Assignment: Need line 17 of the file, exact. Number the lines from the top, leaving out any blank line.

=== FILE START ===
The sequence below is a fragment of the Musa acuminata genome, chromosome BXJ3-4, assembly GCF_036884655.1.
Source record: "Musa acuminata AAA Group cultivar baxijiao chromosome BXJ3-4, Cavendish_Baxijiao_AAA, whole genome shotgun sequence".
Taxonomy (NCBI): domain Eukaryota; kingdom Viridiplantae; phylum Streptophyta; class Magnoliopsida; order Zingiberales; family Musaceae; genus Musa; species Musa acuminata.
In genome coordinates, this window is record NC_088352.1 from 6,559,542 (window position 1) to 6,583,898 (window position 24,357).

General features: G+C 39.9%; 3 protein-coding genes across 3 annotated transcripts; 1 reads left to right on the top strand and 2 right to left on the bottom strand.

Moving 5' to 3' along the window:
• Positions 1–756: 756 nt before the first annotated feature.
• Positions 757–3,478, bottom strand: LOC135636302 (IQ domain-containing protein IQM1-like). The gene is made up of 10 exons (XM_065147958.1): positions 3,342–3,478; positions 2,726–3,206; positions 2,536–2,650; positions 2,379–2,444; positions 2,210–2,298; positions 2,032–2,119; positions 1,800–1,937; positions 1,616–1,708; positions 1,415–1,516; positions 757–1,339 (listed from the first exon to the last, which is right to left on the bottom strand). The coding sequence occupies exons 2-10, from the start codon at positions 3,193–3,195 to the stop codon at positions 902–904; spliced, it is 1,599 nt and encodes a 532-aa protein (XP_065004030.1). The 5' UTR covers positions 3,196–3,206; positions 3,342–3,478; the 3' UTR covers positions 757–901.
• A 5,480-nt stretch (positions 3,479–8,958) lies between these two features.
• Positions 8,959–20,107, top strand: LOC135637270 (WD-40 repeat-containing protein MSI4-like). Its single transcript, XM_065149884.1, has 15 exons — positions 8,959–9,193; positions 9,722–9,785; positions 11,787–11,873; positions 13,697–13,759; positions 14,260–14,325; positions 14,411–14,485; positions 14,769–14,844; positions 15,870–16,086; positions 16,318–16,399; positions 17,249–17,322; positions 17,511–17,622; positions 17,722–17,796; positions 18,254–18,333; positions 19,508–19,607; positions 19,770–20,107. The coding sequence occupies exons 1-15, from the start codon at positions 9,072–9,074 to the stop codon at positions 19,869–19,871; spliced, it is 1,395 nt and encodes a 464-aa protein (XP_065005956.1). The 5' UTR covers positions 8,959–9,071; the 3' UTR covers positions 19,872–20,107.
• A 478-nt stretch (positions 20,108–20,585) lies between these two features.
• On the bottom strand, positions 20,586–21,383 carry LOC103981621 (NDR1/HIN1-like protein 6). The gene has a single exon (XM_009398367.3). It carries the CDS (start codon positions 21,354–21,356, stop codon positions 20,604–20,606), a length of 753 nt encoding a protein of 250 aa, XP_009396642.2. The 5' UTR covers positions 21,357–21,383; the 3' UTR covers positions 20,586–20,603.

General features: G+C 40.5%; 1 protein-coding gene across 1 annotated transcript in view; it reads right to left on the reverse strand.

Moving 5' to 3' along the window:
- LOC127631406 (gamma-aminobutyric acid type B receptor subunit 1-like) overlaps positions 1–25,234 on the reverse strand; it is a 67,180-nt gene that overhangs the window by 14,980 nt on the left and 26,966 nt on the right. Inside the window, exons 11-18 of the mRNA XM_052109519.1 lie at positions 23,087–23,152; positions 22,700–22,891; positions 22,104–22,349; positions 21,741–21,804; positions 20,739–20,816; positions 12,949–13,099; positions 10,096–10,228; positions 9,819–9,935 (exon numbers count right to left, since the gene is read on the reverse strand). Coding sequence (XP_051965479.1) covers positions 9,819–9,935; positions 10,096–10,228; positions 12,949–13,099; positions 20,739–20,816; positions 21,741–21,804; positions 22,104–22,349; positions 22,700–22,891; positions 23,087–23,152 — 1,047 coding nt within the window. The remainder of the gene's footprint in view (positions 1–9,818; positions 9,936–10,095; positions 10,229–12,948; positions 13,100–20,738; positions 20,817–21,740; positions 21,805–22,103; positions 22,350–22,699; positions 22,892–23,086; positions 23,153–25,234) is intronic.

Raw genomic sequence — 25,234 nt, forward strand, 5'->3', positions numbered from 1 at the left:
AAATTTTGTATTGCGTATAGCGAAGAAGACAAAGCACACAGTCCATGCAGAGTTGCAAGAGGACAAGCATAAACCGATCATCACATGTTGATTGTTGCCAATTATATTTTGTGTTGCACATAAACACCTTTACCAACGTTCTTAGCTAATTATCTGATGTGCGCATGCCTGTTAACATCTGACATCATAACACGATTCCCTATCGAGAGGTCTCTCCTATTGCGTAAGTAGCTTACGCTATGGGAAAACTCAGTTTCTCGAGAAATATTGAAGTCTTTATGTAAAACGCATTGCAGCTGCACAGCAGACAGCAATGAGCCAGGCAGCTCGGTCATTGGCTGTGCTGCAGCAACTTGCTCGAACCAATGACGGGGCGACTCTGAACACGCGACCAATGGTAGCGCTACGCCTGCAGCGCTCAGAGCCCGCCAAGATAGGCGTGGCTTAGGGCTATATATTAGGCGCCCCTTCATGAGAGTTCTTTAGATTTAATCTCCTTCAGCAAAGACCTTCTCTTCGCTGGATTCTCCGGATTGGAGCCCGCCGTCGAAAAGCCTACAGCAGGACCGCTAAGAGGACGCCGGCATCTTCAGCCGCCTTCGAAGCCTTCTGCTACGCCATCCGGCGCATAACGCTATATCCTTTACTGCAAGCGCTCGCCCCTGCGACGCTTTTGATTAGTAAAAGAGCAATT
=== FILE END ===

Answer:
AAATTTTGTATTGCGTATAGCGAAGAAGACAAAGCACACAGTCCATGCAGAGTTGCAAGAGGACAAGCATAAACCGATCATCACATGTTGATTGTTGCCAATTATATTTTGTGTTGCACATAAACACCTTTACCAACGTTCTTAGCTAATTATCTGATGTGCGCATGCCTGTTAACATCTGACATCATAACACGATTCCCTATCGAGAGGTCTCTCCTATTGCGTAAGTAGCTTACGCTATGGGAAAACTCAGTTTCTCGAGAAATATTGAAGTCTTTATGTAAAACGCATTGCAGCTGCACAGCAGACAGCAATGAGCCAGGCAGCTCGGTCATTGGCTGTGCTGCAGCAACTTGCTCGAACCAATGACGGGGCGACTCTGAACACGCGACCAATGGTAGCGCTACGCCTGCAGCGCTCAGAGCCCGCCAAGATAGGCGTGGCTTAGGGCTATATATTAGGCGCCCCTTCATGAGAGTTCTTTAGATTTAATCTCCTTCAGCAAAGACCTTCTCTTCGCTGGATTCTCCGGATTGGAGCCCGCCGTCGAAAAGCCTACAGCAGGACCGCTAAGAGGACGCCGGCATCTTCAGCCGCCTTCGAAGCCTTCTGCTACGCCATCCGGCGCATAACGCTATATCCTTTACTGCAAGCGCTCGCCCCTGCGACGCTTTTGATTAGTAAAAGAGCAATT